'Indigenous' itself is a constructed term - which the article mentions briefly. It was used in the 1600s originally but it's 'new' use was constructed as part of an international activist movement. I have lots of notes of this but not on this computer. I'll come back to this article when I have time and the notes. Would love help on it?

Developmentnerd (talk) 08:37, 30 November 2014 (UTC)

How come?[edit]

How come Hungarians, Bulgarians, Yugoslavians, Albanians, Greeks, and Romanians aren't considered indigenous peoples in this article? They were all colonized, subjugated, marginalized, and dispossessed by the Ottoman Empire for hundreds of years. 97.122.181.40 (talk) 19:44, 15 December 2013 (UTC)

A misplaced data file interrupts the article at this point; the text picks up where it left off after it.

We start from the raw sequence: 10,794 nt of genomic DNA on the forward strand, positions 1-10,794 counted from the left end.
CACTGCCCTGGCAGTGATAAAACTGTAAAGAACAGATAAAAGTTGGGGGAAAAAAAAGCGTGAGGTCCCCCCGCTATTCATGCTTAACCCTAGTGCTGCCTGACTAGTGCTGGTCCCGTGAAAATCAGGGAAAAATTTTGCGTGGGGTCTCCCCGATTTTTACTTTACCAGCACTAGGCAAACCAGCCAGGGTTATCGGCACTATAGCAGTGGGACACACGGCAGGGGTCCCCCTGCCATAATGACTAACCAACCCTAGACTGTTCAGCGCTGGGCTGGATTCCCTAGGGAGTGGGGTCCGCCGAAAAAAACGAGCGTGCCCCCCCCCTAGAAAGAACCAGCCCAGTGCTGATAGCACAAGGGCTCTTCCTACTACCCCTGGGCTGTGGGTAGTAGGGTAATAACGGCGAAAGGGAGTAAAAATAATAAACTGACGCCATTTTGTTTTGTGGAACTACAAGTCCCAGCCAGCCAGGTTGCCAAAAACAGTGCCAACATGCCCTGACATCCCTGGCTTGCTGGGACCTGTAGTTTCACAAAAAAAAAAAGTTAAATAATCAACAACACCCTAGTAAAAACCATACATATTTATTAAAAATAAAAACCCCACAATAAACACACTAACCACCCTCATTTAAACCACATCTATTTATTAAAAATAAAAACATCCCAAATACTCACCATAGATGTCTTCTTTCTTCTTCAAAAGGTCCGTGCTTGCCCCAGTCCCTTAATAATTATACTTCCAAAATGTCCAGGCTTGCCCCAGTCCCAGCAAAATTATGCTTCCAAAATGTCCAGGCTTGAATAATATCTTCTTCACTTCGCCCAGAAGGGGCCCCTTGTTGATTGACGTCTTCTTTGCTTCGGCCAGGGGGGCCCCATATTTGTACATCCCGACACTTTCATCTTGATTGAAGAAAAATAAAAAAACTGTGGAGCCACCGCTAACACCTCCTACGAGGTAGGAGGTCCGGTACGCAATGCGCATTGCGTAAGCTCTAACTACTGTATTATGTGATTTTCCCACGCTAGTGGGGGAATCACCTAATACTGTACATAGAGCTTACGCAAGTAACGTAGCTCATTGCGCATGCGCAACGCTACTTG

Yes, but today they are majority ethnic goups in their own nation states.User:Maunus ·ʍaunus·snunɐw· 00:40, 16 December 2013 (UTC)
So? If indigenous people become the majority population where they live, how does that render them "not indigenous"? Either they originated in a particular place, or they didn't -- regardless of what subsequently happens to them. Being fruitful and multiplying doesn't change their origin. — Preceding unsigned comment added by 74.95.43.249 (talk) 00:11, 19 April 2016 (UTC)
Many of the groups listed here make up the majority of their own nation states. Just a few examples are the Tajiks in Tajikistan. The Yamato in Japan. The Amhara in Ethiopia. http://en.wikipedia.org/wiki/List_of_indigenous_peoples 97.122.181.40 (talk) 13:06, 16 December 2013 (UTC)
Then they should be removed.User:Maunus ·ʍaunus·snunɐw· 17:42, 17 December 2013 (UTC)